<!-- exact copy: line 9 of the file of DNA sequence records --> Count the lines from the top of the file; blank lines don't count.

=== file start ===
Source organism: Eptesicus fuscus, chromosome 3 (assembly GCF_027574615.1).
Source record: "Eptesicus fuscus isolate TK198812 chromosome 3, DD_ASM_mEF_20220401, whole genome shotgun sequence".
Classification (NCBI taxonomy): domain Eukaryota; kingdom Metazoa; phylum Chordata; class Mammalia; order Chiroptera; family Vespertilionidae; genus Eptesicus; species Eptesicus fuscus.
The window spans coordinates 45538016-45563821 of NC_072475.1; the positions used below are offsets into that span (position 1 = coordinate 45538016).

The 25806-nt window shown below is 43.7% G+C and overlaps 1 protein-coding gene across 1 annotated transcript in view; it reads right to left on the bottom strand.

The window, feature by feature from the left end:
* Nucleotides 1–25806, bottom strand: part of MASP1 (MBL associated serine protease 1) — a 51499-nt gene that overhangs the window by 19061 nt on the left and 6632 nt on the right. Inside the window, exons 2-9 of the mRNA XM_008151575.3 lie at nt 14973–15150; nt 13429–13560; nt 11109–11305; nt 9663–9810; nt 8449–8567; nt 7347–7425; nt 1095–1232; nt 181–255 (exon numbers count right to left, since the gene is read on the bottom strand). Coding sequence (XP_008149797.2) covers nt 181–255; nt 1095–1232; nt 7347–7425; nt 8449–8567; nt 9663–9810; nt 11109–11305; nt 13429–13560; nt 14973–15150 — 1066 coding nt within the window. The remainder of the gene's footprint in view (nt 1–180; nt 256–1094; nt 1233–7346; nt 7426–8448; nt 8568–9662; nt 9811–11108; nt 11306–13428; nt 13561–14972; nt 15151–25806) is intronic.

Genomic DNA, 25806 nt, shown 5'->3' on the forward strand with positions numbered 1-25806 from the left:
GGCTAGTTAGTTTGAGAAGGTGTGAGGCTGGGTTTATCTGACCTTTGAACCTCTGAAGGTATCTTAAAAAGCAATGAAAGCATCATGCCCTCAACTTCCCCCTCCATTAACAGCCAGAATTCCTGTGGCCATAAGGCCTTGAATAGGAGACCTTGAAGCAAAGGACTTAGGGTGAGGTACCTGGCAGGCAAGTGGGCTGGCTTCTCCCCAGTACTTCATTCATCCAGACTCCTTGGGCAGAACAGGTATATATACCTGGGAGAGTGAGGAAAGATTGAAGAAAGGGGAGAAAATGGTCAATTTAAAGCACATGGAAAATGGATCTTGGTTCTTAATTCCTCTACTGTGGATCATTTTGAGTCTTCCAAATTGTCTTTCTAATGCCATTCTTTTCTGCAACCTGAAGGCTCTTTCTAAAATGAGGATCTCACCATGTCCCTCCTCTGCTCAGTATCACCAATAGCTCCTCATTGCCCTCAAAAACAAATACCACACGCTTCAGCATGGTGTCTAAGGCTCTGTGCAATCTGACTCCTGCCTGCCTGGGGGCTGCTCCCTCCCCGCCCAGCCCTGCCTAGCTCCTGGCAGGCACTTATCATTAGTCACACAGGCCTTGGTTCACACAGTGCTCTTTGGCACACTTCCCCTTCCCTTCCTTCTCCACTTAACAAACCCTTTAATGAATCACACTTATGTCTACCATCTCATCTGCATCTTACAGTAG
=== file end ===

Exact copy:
GGCTAGTTAGTTTGAGAAGGTGTGAGGCTGGGTTTATCTGACCTTTGAACCTCTGAAGGTATCTTAAAAAGCAATGAAAGCATCATGCCCTCAACTTCCCCCTCCATTAACAGCCAGAATTCCTGTGGCCATAAGGCCTTGAATAGGAGACCTTGAAGCAAAGGACTTAGGGTGAGGTACCTGGCAGGCAAGTGGGCTGGCTTCTCCCCAGTACTTCATTCATCCAGACTCCTTGGGCAGAACAGGTATATATACCTGGGAGAGTGAGGAAAGATTGAAGAAAGGGGAGAAAATGGTCAATTTAAAGCACATGGAAAATGGATCTTGGTTCTTAATTCCTCTACTGTGGATCATTTTGAGTCTTCCAAATTGTCTTTCTAATGCCATTCTTTTCTGCAACCTGAAGGCTCTTTCTAAAATGAGGATCTCACCATGTCCCTCCTCTGCTCAGTATCACCAATAGCTCCTCATTGCCCTCAAAAACAAATACCACACGCTTCAGCATGGTGTCTAAGGCTCTGTGCAATCTGACTCCTGCCTGCCTGGGGGCTGCTCCCTCCCCGCCCAGCCCTGCCTAGCTCCTGGCAGGCACTTATCATTAGTCACACAGGCCTTGGTTCACACAGTGCTCTTTGGCACACTTCCCCTTCCCTTCCTTCTCCACTTAACAAACCCTTTAATGAATCACACTTATGTCTACCATCTCATCTGCATCTTACAGTAG